Grant Shapps has accused London Mayor Sadiq Khan of “tyranny” over his “border tax” plans for motorists driving into London.

The Transport Secretary told MPs the proposals pose a “threat” to commuters who could find themselves paying up to £5.50 to enter Bromley and Bexley.

Mr Shapps added that through the “taxation”, Mr Khan is forcing non-Londoners to pay for his “financial mismanagement”.

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But a spokesman for the mayor said Mr Shapps should focus on funding Transport for London (TfL) properly “rather than spouting baseless political attacks in the House of Commons”.

The Greater London Boundary Charge would levy a fee of £3.50 a day on motorists driving into the capital between 6am to 7pm each day from October 2023.

This charge would rise to £5.50 for drivers of more polluting vehicles.

Speaking during transport departmental questions, Conservative Sir David Evennett (Bexleyheath and Crayford) told the Commons the move would have “severe, detrimental effects” for his constituents.

Sir David said: “Would (Mr Shapps) agree that the proposed charge is a result of the London Labour mayor’s poor financial management and that this reckless charge would have severe, detrimental effects on businesses, employees, families, shoppers and visitors in outer London boroughs like mine of Bexley?”

The Transport Secretary replied: “(Sir David) is absolutely right to highlight the threat. I wonder whether everybody realises that the Mayor of London would like to introduce this border tax so that non-Londoners end up having to pay for his financial mismanagement of London.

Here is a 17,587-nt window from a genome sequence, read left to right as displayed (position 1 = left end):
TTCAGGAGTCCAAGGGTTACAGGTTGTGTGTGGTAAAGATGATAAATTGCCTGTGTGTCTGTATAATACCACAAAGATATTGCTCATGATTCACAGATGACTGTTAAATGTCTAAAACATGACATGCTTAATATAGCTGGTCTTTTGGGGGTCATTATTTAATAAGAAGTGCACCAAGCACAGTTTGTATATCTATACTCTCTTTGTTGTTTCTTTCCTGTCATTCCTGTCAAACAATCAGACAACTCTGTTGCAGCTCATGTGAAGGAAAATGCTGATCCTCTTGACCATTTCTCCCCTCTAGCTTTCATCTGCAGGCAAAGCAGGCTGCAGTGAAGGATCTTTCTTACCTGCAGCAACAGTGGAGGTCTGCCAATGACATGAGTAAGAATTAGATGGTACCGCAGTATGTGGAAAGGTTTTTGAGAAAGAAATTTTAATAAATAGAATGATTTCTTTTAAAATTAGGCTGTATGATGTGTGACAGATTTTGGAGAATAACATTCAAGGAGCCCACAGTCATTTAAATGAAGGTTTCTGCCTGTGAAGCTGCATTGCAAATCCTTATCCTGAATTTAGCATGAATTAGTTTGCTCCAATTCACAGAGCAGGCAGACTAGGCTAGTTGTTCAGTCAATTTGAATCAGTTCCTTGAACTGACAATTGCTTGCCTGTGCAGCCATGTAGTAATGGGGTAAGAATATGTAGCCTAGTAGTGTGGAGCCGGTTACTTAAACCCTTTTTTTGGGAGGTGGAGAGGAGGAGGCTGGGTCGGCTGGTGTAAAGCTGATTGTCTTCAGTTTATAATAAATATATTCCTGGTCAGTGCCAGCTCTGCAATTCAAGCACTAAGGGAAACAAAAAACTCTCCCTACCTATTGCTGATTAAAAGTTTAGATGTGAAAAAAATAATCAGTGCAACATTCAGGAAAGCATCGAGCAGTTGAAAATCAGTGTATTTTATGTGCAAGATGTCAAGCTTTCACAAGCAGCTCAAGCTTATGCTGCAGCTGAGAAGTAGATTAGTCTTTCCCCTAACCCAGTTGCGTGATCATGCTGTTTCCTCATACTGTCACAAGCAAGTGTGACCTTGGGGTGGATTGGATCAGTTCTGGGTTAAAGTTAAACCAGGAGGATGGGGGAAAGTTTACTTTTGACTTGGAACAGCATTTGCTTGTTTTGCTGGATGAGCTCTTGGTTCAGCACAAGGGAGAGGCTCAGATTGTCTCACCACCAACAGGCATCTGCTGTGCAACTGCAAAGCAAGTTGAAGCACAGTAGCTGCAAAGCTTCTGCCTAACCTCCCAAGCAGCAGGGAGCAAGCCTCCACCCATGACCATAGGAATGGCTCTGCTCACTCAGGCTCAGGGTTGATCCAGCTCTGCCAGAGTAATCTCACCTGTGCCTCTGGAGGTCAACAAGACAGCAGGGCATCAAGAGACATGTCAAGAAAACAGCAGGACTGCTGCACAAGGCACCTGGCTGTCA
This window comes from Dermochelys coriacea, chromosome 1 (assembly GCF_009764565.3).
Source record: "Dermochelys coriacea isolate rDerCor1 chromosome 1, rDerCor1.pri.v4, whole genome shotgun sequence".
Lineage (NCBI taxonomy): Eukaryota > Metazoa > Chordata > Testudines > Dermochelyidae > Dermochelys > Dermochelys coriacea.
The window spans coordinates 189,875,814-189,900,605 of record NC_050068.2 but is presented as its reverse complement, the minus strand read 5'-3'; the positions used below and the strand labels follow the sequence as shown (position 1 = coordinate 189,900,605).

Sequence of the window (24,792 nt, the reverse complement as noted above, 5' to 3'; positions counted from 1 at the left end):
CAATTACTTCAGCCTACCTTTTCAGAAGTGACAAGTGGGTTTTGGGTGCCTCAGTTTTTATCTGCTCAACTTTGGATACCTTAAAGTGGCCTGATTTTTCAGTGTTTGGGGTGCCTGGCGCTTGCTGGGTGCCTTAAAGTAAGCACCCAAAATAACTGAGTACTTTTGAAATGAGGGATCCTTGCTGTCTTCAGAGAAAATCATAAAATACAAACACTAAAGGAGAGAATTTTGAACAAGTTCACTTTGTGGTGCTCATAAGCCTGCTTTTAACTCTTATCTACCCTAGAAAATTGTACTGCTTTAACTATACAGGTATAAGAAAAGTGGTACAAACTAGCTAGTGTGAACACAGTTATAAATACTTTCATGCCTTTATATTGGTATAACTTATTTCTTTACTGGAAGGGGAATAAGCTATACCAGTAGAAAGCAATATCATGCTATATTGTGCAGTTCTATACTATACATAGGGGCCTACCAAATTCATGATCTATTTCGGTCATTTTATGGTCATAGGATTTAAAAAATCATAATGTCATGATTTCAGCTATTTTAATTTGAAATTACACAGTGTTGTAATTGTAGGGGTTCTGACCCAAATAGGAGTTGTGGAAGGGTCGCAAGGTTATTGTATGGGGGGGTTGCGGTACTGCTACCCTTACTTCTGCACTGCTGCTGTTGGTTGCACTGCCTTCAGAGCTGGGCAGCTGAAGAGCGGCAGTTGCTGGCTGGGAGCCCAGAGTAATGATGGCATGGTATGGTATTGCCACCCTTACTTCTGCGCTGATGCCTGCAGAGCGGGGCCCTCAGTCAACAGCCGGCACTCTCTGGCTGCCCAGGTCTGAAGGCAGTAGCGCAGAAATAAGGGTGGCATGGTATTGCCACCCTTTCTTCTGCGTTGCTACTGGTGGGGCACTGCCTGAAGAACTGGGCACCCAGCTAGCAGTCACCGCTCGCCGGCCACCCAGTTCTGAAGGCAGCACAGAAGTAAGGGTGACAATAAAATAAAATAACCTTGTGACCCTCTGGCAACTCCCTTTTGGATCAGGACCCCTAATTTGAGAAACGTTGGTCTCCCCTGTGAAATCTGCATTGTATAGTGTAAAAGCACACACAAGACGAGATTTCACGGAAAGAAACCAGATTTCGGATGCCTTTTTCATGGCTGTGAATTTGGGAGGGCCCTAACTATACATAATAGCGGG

“It is not on, it is called taxation without representation and as our American cousins used to point out – that is tyranny.”

A spokesperson for the Mayor of London said: “This is nonsense from the Transport Secretary, who knows full well TfL’s financial difficulties have been caused solely by the pandemic.

“Before Covid-19 hit, Sadiq had reduced TfL’s operating deficit by 71% and increased cash reserves to over £2 billion.

“Rather than spouting baseless political attacks in the House of Commons, the Transport Secretary should pledge to fund TfL properly and give back the £500 million in Vehicle Excise Duty that is paid by Londoners but spent on roads elsewhere in the country.”